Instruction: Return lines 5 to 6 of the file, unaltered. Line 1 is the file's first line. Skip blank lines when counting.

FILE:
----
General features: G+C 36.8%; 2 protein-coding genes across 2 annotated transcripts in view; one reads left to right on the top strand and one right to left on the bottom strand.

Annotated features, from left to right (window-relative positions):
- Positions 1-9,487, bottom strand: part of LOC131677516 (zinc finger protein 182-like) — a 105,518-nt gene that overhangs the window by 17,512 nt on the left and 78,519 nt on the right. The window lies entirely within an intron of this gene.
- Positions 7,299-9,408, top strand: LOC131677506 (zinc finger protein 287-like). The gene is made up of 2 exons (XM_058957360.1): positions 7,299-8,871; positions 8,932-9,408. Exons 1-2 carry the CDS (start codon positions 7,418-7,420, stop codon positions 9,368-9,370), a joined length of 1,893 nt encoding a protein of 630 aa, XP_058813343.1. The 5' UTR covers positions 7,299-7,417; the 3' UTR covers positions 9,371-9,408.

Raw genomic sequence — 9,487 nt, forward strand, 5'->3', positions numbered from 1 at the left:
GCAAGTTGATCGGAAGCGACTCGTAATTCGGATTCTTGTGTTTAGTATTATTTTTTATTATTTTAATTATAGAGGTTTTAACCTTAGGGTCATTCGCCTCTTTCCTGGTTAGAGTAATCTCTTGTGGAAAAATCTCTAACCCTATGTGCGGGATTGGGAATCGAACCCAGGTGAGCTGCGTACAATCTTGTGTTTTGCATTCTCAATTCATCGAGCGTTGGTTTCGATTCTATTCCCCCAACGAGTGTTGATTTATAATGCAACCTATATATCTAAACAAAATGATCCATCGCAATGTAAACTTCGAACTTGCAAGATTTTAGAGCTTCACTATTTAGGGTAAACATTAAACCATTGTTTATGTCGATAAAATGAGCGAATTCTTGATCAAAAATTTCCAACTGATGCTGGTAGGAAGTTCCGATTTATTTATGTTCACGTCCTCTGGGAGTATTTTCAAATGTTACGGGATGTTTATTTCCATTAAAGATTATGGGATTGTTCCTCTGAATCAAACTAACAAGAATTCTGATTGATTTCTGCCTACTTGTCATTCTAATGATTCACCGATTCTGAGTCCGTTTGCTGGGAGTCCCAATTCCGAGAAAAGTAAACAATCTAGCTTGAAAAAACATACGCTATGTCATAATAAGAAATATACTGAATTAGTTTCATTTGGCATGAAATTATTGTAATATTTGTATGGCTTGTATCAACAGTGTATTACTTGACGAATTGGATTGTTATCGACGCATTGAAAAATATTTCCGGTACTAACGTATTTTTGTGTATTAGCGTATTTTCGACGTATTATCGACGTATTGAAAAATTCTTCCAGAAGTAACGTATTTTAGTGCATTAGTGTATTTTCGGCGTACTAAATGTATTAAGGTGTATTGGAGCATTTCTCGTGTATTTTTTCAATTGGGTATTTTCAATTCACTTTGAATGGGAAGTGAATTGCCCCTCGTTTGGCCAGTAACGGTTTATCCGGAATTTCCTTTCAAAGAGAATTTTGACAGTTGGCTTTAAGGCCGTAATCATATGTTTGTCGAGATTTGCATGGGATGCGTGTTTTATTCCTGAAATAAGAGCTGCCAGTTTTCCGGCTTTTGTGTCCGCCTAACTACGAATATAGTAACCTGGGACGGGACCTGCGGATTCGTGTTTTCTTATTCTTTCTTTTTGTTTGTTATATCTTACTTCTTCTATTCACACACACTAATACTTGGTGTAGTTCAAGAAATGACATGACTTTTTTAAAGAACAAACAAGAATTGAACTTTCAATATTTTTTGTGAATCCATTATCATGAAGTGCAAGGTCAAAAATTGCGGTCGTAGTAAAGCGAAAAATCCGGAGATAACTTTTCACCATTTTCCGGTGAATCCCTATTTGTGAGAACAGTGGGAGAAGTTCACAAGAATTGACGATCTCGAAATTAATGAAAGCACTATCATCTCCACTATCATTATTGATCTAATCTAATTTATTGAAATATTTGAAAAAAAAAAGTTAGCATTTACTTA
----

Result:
Raw genomic sequence — 9,487 nt, forward strand, 5'->3', positions numbered from 1 at the left:
GCAAGTTGATCGGAAGCGACTCGTAATTCGGATTCTTGTGTTTAGTATTATTTTTTATTATTTTAATTATAGAGGTTTTAACCTTAGGGTCATTCGCCTCTTTCCTGGTTAGAGTAATCTCTTGTGGAAAAATCTCTAACCCTATGTGCGGGATTGGGAATCGAACCCAGGTGAGCTGCGTACAATCTTGTGTTTTGCATTCTCAATTCATCGAGCGTTGGTTTCGATTCTATTCCCCCAACGAGTGTTGATTTATAATGCAACCTATATATCTAAACAAAATGATCCATCGCAATGTAAACTTCGAACTTGCAAGATTTTAGAGCTTCACTATTTAGGGTAAACATTAAACCATTGTTTATGTCGATAAAATGAGCGAATTCTTGATCAAAAATTTCCAACTGATGCTGGTAGGAAGTTCCGATTTATTTATGTTCACGTCCTCTGGGAGTATTTTCAAATGTTACGGGATGTTTATTTCCATTAAAGATTATGGGATTGTTCCTCTGAATCAAACTAACAAGAATTCTGATTGATTTCTGCCTACTTGTCATTCTAATGATTCACCGATTCTGAGTCCGTTTGCTGGGAGTCCCAATTCCGAGAAAAGTAAACAATCTAGCTTGAAAAAACATACGCTATGTCATAATAAGAAATATACTGAATTAGTTTCATTTGGCATGAAATTATTGTAATATTTGTATGGCTTGTATCAACAGTGTATTACTTGACGAATTGGATTGTTATCGACGCATTGAAAAATATTTCCGGTACTAACGTATTTTTGTGTATTAGCGTATTTTCGACGTATTATCGACGTATTGAAAAATTCTTCCAGAAGTAACGTATTTTAGTGCATTAGTGTATTTTCGGCGTACTAAATGTATTAAGGTGTATTGGAGCATTTCTCGTGTATTTTTTCAATTGGGTATTTTCAATTCACTTTGAATGGGAAGTGAATTGCCCCTCGTTTGGCCAGTAACGGTTTATCCGGAATTTCCTTTCAAAGAGAATTTTGACAGTTGGCTTTAAGGCCGTAATCATATGTTTGTCGAGATTTGCATGGGATGCGTGTTTTATTCCTGAAATAAGAGCTGCCAGTTTTCCGGCTTTTGTGTCCGCCTAACTACGAATATAGTAACCTGGGACGGGACCTGCGGATTCGTGTTTTCTTATTCTTTCTTTTTGTTTGTTATATCTTACTTCTTCTATTCACACACACTAATACTTGGTGTAGTTCAAGAAATGACATGACTTTTTTAAAGAACAAACAAGAATTGAACTTTCAATATTTTTTGTGAATCCATTATCATGAAGTGCAAGGTCAAAAATTGCGGTCGTAGTAAAGCGAAAAATCCGGAGATAACTTTTCACCATTTTCCGGTGAATCCCTATTTGTGAGAACAGTGGGAGAAGTTCACAAGAATTGACGATCTCGAAATTAATGAAAGCACTATCATCTCCACTATCATTATTGATCTAATCTAATTTATTGAAATATTTGAAAAAAAAAAGTTAGCATTTACTTA